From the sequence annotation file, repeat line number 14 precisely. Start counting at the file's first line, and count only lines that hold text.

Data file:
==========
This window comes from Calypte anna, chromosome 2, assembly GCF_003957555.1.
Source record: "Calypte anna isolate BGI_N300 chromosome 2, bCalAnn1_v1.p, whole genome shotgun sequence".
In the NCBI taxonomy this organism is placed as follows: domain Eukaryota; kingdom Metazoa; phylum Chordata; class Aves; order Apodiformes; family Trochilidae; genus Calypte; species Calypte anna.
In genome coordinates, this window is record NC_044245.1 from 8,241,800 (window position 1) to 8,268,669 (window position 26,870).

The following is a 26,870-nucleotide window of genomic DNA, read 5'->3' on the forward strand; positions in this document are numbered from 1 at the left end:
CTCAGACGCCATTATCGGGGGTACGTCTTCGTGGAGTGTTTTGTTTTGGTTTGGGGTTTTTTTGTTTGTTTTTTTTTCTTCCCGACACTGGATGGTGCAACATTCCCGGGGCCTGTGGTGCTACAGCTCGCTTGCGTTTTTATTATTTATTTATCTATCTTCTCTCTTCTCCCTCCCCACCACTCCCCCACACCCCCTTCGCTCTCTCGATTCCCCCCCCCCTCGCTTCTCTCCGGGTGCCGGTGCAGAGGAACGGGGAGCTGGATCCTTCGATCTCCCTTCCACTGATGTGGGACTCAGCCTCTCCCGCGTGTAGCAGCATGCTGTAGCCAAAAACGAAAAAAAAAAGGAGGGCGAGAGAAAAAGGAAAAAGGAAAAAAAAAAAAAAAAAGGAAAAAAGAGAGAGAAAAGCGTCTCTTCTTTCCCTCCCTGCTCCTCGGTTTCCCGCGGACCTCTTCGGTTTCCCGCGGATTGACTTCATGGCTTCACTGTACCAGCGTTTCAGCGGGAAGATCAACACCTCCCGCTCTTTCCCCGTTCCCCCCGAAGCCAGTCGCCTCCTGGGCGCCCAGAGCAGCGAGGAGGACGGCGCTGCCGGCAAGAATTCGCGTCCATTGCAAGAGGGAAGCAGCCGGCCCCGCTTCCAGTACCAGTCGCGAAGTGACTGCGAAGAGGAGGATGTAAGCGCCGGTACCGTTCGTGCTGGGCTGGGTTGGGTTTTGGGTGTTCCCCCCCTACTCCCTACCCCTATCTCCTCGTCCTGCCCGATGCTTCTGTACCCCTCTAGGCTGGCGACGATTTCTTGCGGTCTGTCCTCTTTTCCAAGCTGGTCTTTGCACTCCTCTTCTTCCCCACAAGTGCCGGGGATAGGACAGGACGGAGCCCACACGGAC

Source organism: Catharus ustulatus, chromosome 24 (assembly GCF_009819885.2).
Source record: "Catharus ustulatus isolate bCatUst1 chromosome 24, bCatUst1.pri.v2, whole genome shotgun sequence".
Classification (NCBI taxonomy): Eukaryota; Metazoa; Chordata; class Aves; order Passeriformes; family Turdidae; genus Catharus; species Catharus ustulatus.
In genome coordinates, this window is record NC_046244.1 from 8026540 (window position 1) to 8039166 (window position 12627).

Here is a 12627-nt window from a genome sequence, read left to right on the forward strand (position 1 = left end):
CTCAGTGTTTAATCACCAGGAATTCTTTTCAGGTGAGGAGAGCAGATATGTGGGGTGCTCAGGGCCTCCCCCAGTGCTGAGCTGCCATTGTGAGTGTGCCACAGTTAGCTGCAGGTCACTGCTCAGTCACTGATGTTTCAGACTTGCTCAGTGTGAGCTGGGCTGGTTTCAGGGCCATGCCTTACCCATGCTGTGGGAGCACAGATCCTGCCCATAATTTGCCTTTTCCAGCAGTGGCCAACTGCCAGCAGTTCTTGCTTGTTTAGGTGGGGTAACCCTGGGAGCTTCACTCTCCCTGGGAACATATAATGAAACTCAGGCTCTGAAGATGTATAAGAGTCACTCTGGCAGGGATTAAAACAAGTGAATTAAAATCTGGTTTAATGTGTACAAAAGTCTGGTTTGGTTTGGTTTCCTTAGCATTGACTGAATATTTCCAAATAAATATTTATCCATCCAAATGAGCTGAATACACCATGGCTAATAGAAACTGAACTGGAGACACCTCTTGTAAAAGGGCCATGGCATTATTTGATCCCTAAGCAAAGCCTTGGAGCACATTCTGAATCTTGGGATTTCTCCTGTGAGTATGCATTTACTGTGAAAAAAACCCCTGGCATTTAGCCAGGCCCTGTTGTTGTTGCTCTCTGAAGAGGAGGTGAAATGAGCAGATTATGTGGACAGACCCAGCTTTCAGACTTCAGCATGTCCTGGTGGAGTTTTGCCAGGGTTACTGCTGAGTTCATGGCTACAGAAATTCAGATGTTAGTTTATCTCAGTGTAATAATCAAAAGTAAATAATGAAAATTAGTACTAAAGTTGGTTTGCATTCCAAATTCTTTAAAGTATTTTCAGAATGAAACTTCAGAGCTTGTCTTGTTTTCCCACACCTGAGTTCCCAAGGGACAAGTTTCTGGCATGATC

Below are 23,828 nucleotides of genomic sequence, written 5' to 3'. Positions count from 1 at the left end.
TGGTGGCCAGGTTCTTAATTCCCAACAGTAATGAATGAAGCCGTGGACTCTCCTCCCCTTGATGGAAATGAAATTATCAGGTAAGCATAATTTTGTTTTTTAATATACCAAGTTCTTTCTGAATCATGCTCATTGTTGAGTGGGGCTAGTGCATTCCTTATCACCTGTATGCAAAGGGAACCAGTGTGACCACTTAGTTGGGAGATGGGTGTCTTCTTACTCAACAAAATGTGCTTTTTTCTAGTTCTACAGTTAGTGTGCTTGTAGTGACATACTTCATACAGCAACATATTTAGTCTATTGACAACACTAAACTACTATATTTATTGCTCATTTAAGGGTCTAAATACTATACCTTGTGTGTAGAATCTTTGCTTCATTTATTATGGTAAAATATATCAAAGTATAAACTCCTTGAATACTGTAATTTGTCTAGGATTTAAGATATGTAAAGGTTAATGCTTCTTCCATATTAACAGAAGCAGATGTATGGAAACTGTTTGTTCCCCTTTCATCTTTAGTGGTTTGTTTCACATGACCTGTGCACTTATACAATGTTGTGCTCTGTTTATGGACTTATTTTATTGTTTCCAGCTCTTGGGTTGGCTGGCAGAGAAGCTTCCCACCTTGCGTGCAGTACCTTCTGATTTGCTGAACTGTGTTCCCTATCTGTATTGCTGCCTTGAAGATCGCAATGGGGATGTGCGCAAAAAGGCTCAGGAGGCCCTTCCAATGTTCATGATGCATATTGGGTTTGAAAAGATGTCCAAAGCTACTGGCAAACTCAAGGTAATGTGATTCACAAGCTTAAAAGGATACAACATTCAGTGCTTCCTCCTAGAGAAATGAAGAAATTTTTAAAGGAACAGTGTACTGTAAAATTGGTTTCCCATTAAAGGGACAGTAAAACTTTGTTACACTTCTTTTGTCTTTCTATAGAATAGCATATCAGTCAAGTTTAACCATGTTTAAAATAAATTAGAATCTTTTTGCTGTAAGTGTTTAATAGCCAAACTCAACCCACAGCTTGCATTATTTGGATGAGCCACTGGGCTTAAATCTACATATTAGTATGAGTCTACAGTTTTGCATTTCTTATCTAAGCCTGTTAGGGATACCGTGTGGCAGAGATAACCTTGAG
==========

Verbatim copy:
TGGTGGCCAGGTTCTTAATTCCCAACAGTAATGAATGAAGCCGTGGACTCTCCTCCCCTTGATGGAAATGAAATTATCAGGTAAGCATAATTTTGTTTTTTAATATACCAAGTTCTTTCTGAATCATGCTCATTGTTGAGTGGGGCTAGTGCATTCCTTATCACCTGTATGCAAAGGGAACCAGTGTGACCACTTAGTTGGGAGATGGGTGTCTTCTTACTCAACAAAATGTGCTTTTTTCTAGTTCTACAGTTAGTGTGCTTGTAGTGACATACTTCATACAGCAACATATTTAGTCTATTGACAACACTAAACTACTATATTTATTGCTCATTTAAGGGTCTAAATACTATACCTTGTGTGTAGAATCTTTGCTTCATTTATTATGGTAAAATATATCAAAGTATAAACTCCTTGAATACTGTAATTTGTCTAGGATTTAAGATATGTAAAGGTTAATGCTTCTTCCATATTAACAGAAGCAGATGTATGGAAACTGTTTGTTCCCCTTTCATCTTTAGTGGTTTGTTTCACATGACCTGTGCACTTATACAATGTTGTGCTCTGTTTATGGACTTATTTTATTGTTTCCAGCTCTTGGGTTGGCTGGCAGAGAAGCTTCCCACCTTGCGTGCAGTACCTTCTGATTTGCTGAACTGTGTTCCCTATCTGTATTGCTGCCTTGAAGATCGCAATGGGGATGTGCGCAAAAAGGCTCAGGAGGCCCTTCCAATGTTCATGATGCATATTGGGTTTGAAAAGATGTCCAAAGCTACTGGCAAACTCAAGGTAATGTGATTCACAAGCTTAAAAGGATACAACATTCAGTGCTTCCTCCTAGAGAAATGAAGAAATTTTTAAAGGAACAGTGTACTGTAAAATTGGTTTCCCATTAAAGGGACAGTAAAACTTTGTTACACTTCTTTTGTCTTTCTATAGAATAGCATATCAGTCAAGTTTAACCATGTTTAAAATAAATTAGAATCTTTTTGCTGTAAGTGTTTAATAGCCAAACTCAACCCACAGCTTGCATTATTTGGATGAGCCACTGGGCTTAAATCTACATATTAGTATGAGTCTACAGTTTTGCATTTCTTATCTAAGCCTGTTAGGGATACCGTGTGGCAGAGATAACCTTGAG